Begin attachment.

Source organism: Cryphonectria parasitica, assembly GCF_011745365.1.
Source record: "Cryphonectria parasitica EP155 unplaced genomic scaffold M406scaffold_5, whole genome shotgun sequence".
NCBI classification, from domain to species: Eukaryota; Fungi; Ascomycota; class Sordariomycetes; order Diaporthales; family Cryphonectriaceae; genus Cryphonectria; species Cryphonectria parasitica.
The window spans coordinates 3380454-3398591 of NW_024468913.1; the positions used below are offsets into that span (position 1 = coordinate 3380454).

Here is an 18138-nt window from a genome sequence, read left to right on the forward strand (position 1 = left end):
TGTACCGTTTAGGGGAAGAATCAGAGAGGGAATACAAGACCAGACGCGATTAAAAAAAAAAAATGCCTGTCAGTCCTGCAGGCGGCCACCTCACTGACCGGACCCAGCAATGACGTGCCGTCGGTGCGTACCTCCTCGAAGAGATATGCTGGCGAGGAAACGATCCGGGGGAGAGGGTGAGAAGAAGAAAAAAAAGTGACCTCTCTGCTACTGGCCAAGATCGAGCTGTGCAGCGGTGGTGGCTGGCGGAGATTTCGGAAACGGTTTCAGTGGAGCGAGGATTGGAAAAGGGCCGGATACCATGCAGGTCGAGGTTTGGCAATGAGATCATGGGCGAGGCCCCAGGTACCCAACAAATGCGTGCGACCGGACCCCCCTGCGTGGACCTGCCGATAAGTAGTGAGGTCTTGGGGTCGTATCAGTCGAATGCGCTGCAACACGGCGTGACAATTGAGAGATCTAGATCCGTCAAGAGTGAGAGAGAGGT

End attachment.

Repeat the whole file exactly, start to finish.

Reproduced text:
Source organism: Cryphonectria parasitica, assembly GCF_011745365.1.
Source record: "Cryphonectria parasitica EP155 unplaced genomic scaffold M406scaffold_5, whole genome shotgun sequence".
NCBI classification, from domain to species: Eukaryota; Fungi; Ascomycota; class Sordariomycetes; order Diaporthales; family Cryphonectriaceae; genus Cryphonectria; species Cryphonectria parasitica.
The window spans coordinates 3380454-3398591 of NW_024468913.1; the positions used below are offsets into that span (position 1 = coordinate 3380454).

Here is an 18138-nt window from a genome sequence, read left to right on the forward strand (position 1 = left end):
TGTACCGTTTAGGGGAAGAATCAGAGAGGGAATACAAGACCAGACGCGATTAAAAAAAAAAAATGCCTGTCAGTCCTGCAGGCGGCCACCTCACTGACCGGACCCAGCAATGACGTGCCGTCGGTGCGTACCTCCTCGAAGAGATATGCTGGCGAGGAAACGATCCGGGGGAGAGGGTGAGAAGAAGAAAAAAAAGTGACCTCTCTGCTACTGGCCAAGATCGAGCTGTGCAGCGGTGGTGGCTGGCGGAGATTTCGGAAACGGTTTCAGTGGAGCGAGGATTGGAAAAGGGCCGGATACCATGCAGGTCGAGGTTTGGCAATGAGATCATGGGCGAGGCCCCAGGTACCCAACAAATGCGTGCGACCGGACCCCCCTGCGTGGACCTGCCGATAAGTAGTGAGGTCTTGGGGTCGTATCAGTCGAATGCGCTGCAACACGGCGTGACAATTGAGAGATCTAGATCCGTCAAGAGTGAGAGAGAGGT